Objective: To assess the scientific evidence related to the efficacy of clear aligner treatment (CAT) in controlling orthodontic tooth movement.
Materials and methods: PubMed, PMC, NLM, Embase, Cochrane Central Register of Controlled Clinical Trials, Web of Knowledge, Scopus, Google Scholar, and LILACs were searched from January 2000 to June 2014 to identify all peer-reviewed articles potentially relevant to the review. Methodological shortcomings were highlighted and the quality of the studies was ranked using the Cochrane Tool for Risk of Bias Assessment.
Results: Eleven relevant articles were selected (two Randomized Clinical Trials (RCT), five prospective non-randomized, four retrospective non-randomized), and the risk of bias was moderate for six studies and unclear for the others. The amount of mean intrusion reported was 0.72 mm. Extrusion was the most difficult movement to control (30% of accuracy), followed by rotation. Upper molar distalization revealed the highest predictability (88%) when a bodily movement of at least 1.5 mm was prescribed. A decrease of the Little's Index (mandibular arch: 5 mm; maxillary arch: 4 mm) was observed in aligning arches.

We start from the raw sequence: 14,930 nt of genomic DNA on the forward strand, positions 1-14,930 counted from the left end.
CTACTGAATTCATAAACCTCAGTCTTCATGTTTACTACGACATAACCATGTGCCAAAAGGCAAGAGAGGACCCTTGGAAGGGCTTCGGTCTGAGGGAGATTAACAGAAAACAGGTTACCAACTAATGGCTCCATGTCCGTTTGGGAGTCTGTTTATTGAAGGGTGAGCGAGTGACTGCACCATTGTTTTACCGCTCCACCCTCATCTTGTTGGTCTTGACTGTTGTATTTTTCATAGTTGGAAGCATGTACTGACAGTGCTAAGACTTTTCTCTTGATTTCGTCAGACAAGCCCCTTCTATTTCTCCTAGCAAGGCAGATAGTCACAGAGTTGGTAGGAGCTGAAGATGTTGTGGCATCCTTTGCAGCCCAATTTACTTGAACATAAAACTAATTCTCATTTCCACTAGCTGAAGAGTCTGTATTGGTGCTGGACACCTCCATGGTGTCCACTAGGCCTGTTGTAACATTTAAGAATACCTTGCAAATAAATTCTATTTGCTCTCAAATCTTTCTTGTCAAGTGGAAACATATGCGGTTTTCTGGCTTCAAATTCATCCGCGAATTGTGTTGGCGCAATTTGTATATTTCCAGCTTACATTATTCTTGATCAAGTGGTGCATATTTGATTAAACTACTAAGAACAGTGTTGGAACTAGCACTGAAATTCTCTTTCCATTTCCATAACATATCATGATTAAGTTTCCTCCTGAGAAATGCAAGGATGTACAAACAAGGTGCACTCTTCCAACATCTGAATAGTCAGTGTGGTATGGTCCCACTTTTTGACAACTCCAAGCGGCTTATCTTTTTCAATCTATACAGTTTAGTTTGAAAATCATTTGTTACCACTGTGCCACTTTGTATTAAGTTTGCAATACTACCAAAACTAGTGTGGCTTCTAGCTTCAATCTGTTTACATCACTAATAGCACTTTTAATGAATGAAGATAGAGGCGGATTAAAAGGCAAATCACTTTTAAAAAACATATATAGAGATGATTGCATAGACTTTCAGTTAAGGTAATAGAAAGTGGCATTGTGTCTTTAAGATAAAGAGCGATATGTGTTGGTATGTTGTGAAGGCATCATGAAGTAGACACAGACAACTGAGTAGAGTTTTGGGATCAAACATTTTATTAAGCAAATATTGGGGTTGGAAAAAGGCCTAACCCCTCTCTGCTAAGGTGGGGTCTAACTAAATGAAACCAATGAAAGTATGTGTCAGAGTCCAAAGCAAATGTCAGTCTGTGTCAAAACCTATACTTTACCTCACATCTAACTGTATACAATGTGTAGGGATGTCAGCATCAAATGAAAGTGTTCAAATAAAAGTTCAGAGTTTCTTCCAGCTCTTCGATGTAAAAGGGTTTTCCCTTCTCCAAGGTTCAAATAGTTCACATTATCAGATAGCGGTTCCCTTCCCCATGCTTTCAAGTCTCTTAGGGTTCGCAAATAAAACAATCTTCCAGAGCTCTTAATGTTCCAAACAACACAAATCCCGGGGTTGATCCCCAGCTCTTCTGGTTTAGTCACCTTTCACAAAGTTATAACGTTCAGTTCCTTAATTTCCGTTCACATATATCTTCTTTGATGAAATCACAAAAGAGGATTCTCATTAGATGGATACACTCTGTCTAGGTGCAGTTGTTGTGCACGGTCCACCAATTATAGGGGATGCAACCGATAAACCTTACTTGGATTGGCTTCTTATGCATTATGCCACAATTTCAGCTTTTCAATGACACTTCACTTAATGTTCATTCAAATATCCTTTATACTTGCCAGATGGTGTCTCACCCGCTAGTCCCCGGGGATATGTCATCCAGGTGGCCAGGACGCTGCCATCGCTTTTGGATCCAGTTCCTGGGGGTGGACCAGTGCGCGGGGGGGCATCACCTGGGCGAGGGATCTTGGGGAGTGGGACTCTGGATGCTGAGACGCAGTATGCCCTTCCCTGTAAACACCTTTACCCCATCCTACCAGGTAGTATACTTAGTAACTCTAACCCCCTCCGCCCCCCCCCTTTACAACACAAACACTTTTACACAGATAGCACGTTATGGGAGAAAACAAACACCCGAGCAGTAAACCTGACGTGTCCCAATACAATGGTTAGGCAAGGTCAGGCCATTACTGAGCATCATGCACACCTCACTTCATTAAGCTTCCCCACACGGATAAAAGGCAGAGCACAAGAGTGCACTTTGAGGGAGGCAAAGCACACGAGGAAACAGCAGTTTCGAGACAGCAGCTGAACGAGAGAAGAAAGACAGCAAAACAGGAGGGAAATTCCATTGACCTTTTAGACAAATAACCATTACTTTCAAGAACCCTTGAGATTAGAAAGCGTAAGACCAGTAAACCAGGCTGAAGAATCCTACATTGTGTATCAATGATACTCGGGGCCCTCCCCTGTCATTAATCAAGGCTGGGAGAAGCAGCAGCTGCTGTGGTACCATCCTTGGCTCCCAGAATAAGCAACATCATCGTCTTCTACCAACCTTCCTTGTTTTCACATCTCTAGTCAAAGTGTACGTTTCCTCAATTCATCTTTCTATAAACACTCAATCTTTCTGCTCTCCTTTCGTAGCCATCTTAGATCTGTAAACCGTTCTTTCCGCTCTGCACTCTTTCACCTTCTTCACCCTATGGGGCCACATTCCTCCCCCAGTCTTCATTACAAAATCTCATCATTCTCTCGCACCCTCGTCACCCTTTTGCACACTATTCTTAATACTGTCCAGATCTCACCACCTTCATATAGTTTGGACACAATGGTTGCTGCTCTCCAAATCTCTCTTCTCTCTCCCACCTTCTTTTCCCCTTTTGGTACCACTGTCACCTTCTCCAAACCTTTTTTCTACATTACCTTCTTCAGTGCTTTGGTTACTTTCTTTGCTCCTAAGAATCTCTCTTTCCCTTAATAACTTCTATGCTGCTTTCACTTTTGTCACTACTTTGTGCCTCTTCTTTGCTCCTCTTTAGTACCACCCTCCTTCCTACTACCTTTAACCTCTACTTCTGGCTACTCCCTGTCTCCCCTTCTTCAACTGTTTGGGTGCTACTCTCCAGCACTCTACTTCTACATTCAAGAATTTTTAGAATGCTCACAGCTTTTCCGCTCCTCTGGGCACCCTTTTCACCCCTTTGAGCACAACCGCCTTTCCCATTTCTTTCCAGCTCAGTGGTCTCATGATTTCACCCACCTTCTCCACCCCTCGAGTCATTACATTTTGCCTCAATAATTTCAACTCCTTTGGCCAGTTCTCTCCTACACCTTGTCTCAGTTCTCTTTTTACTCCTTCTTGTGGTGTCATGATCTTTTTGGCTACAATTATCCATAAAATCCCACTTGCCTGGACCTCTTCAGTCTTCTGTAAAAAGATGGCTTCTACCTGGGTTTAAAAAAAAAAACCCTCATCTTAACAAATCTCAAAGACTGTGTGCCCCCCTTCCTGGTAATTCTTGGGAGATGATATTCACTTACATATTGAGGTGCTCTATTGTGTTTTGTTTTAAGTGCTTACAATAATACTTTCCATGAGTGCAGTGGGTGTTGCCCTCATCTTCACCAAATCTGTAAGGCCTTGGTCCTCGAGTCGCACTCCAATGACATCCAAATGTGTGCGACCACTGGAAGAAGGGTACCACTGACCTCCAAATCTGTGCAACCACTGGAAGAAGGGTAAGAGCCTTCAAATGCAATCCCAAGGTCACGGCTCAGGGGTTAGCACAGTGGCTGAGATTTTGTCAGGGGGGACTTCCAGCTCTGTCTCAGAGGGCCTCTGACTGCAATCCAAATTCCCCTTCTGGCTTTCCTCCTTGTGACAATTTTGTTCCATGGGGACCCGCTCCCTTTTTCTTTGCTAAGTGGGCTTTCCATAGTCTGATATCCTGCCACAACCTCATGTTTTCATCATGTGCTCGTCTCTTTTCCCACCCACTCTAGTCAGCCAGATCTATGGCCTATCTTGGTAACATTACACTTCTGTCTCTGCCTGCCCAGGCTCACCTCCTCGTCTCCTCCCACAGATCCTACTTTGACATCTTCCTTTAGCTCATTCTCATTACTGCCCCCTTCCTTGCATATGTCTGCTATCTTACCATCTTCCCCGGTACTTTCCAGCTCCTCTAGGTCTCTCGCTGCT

Conclusions: CAT aligns and levels the arches; it is effective in controlling anterior intrusion but not anterior extrusion; it is effective in controlling posterior buccolingual inclination but not anterior buccolingual inclination; it is effective in controlling upper molar bodily movements of about 1.5 mm; and it is not effective in controlling rotation of rounded teeth in particular. However, the results of this review should be interpreted with caution because of the number, quality, and heterogeneity of the studies.
Keywords: Clear aligner therapy; Invisalign®; Invisible orthodontics; Orthodontics.